U.S. Open Golf Shatters Economic Records (and Nearly Breaks its Internet) | Sports Destination Management

U.S. Open Golf Shatters Economic Records (and Nearly Breaks its Internet)

Jul 15, 2015 | By: Tracey Schelmetic
Chambers Bay Event Hits All-Time Highs in Merchandise, Sales Tax and Website Traffic

The Chambers Bay Golf Course in University Place, Washington, one hour south of Seattle, may ordinarily be a relatively sleepy place, but last month, the golf course and the businesses, hotels and restaurants around it saw an influx of cash and visitors when it became the location for the 2015 U.S. Open Golf Tournament, which was held from June 18th to 21st. Though the final figures aren’t in yet for the overall economic impact the event had on the region, many of those involved say it should break records. It was the first time in the 115-year history of the U.S. Open that the event was held at Chambers Bay.

 “We had our best U.S. Open sales ever, so we’re really excited about that,” Mary Lopuszynski, the U.S. Open Merchandising Senior Director, told Fox News affiliate Fox13. “We surpassed Torrey Pines in 2008, which was the record up until now.”

Merchandise vendors at Chambers Bay reported record sales, with more than 130,000 transactions completed during the event. It helped that souvenir sellers were offering not only golf-related merchandise, but also items for visiting and resident Washington State fans and Seahawks fans. Merchandise sellers reporting selling 100,000 hats over the course of the four-day event. Golf balls with the U.S. Open logo were also popular.

The State of Washington, together with Pierce County where Chambers Bay is located, put a significant investment into the course to make it suitable for the U.S. Open, and early reports indicate that it was a wise investment.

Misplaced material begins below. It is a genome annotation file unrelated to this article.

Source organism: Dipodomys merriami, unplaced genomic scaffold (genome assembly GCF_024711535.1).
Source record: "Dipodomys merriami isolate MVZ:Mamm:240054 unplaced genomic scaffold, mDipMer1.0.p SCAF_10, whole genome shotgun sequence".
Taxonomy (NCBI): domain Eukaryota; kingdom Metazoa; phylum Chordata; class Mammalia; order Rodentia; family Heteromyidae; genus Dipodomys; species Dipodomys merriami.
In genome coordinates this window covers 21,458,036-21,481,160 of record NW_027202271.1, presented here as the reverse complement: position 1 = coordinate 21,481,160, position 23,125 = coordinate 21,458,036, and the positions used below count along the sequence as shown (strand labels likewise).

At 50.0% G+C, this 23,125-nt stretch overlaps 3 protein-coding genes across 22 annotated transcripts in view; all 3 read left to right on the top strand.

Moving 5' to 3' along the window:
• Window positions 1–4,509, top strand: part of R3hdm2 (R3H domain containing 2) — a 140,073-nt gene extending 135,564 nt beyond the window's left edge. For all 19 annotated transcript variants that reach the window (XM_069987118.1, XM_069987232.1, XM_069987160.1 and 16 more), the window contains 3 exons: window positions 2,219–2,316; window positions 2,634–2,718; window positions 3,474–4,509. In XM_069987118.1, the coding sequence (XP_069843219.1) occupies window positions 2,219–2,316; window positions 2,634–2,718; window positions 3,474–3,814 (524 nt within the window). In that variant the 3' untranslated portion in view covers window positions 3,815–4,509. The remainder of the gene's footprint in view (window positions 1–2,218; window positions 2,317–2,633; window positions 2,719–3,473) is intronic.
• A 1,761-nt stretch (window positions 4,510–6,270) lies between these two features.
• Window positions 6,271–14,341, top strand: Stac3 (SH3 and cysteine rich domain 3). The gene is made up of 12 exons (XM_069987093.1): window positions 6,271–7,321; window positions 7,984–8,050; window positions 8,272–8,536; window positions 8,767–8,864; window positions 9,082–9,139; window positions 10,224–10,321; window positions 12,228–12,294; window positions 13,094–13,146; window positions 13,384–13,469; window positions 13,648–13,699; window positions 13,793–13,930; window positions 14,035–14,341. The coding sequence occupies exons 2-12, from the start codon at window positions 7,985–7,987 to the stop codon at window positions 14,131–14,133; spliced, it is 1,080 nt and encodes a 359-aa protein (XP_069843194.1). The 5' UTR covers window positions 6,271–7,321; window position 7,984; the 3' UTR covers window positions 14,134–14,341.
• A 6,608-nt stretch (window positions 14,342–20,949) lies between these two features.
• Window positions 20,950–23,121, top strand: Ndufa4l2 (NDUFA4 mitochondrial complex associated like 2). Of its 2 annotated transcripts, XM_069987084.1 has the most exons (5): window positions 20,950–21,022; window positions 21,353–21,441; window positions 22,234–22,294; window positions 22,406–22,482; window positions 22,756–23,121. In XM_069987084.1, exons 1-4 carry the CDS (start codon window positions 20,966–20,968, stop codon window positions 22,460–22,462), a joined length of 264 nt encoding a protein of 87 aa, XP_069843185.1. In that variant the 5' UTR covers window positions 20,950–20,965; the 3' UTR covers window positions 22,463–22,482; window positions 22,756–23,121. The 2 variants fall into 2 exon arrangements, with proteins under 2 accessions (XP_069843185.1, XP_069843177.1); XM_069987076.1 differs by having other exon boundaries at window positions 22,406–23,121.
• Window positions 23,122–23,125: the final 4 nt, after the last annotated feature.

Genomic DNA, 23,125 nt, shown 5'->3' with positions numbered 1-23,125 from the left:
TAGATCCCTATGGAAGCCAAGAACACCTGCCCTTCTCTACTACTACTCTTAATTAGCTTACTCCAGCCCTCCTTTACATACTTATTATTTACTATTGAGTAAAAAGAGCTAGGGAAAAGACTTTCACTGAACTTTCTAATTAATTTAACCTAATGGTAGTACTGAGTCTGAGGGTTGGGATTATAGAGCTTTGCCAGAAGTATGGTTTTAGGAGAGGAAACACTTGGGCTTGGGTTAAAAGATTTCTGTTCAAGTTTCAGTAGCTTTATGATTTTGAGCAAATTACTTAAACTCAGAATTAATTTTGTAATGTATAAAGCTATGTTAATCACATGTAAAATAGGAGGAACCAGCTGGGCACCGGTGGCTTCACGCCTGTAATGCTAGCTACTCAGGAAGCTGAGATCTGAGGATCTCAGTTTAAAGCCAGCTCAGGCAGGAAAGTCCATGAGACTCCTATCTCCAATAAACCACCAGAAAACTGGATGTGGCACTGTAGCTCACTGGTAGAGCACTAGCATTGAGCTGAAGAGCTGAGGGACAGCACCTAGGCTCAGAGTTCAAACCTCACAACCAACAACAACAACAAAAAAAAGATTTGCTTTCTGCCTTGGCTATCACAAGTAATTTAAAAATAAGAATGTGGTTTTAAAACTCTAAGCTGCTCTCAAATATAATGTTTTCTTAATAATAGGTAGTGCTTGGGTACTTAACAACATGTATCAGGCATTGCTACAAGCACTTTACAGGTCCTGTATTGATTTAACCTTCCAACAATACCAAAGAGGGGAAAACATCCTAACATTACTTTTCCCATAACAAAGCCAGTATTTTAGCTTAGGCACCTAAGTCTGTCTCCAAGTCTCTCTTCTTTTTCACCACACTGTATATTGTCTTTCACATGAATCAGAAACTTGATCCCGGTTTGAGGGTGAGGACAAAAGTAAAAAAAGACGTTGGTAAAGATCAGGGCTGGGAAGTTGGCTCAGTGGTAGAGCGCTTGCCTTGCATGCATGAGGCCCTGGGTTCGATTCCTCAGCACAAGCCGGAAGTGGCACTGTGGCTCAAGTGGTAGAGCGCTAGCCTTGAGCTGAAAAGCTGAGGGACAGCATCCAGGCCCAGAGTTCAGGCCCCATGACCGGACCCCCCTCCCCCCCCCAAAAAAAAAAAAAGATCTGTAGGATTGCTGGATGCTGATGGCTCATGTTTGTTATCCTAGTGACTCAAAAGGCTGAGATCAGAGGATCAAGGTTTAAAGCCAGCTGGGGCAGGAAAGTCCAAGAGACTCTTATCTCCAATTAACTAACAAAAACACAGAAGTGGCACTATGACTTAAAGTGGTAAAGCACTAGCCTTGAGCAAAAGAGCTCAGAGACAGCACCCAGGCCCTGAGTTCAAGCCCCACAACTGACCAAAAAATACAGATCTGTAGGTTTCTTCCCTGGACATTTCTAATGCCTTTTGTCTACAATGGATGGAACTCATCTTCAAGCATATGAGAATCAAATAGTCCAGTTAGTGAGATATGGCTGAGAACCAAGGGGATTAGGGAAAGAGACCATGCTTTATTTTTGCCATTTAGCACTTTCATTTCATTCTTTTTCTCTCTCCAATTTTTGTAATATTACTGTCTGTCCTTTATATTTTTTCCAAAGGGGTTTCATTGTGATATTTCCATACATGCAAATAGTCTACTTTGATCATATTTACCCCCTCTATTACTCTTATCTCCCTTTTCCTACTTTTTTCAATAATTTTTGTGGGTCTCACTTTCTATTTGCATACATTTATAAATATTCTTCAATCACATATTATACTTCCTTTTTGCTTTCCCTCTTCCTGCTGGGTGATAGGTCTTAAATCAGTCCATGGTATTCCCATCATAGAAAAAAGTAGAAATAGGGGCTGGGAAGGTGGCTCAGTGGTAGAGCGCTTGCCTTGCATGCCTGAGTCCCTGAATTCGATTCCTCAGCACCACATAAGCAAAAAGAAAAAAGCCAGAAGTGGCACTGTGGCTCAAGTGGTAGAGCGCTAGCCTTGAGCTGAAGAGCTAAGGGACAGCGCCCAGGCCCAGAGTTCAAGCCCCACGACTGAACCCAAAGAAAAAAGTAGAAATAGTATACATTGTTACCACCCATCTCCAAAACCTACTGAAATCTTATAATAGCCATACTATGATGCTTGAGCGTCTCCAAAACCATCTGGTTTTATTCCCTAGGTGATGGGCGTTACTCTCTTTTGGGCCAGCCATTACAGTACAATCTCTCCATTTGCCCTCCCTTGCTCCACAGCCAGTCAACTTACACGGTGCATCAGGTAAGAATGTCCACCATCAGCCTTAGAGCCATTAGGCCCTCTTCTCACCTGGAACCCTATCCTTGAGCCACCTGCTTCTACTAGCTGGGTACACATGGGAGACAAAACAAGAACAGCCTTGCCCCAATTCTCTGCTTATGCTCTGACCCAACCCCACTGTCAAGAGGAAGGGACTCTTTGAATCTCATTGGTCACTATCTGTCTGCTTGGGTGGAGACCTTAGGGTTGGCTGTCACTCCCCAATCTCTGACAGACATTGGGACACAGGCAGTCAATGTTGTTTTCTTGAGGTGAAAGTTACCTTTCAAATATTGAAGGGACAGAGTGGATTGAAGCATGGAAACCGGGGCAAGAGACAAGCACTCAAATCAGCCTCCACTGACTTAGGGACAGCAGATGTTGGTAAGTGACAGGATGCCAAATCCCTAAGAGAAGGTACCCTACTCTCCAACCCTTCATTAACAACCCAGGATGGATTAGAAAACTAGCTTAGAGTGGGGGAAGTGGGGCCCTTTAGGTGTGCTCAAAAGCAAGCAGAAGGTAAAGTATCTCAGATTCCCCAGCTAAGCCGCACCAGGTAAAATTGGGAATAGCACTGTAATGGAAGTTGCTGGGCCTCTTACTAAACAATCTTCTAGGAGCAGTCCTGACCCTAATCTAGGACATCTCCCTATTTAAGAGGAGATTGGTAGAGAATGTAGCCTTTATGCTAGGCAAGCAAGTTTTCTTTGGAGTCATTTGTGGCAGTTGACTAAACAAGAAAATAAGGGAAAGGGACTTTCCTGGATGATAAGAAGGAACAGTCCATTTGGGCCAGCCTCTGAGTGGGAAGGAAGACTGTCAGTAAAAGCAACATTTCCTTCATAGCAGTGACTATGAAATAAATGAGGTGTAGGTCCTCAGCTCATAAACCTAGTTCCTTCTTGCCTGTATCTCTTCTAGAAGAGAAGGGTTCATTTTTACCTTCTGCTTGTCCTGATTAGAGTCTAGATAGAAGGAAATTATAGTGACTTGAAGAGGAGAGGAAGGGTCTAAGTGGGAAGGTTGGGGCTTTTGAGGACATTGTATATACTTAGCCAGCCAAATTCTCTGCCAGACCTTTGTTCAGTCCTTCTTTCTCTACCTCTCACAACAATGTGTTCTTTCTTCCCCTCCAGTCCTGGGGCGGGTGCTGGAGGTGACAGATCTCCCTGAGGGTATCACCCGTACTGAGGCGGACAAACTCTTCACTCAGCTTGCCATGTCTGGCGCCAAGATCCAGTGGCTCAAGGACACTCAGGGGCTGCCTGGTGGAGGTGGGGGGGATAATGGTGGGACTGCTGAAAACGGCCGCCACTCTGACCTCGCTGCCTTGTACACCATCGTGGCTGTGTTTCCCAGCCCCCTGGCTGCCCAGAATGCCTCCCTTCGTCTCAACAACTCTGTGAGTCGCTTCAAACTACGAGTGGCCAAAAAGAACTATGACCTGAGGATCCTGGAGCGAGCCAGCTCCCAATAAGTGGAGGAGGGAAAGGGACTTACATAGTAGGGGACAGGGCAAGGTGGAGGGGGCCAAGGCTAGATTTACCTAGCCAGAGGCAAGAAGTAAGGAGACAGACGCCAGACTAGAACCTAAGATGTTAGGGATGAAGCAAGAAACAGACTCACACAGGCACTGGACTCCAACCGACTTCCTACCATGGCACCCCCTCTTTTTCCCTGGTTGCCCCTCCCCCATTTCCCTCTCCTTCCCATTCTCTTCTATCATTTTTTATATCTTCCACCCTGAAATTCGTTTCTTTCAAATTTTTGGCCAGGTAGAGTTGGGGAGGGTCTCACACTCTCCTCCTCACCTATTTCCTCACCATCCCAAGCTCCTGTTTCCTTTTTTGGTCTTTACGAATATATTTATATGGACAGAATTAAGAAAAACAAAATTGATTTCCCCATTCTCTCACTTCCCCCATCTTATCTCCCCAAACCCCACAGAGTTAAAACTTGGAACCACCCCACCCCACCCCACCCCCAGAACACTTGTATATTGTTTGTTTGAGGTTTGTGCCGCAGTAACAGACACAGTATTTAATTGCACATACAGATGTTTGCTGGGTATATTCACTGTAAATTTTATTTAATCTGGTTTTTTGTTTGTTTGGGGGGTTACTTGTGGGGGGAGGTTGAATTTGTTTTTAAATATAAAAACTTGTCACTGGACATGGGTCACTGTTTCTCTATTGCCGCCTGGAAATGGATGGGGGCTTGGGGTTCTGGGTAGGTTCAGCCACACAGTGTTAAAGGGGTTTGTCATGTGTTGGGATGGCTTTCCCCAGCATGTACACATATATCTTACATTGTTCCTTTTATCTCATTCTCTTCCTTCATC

“Sales tax alone in the State of Washington, we’re estimating is $8 million,” said Pierce County Executive Pat McCarthy. “We expect when the reports come back, it’ll be a huge economic benefit.”

In addition to merchandise and sales tax, the event also racked up a record number of volunteers to work the many stands, concessions and functional administrative jobs required to pull off a successful event. Fox13 reported that filling a roster of volunteers normally takes the U.S. Open a couple of months, but organizers of the Chambers Bay U.S. Open said it took only 36 hours to fill volunteer positions.

The 2015 U.S. Open Golf event was also a record-breakers in its online presence. The event reported the highest Web traffic numbers for a four-day championship in U.S. Open history. Traffic was 116 percent greater than Web site traffic for the 2014 event.

While the total numbers aren’t yet available, local authorities and Pierce County officials have estimated that the 2015 U.S. Open will bring a $140 million economic impact to the region, according to a recent Forbes article. While the 2014 event brought the region around Pinehurst Resort in North Carolina about $238 million, this figure covers the back-to-back weeks of the men’s and women’s events held that year. In 2013, the event was held at the Merion Golf Club outside Philadelphia, and the region reported a $100 to $120 million bump to the local economy.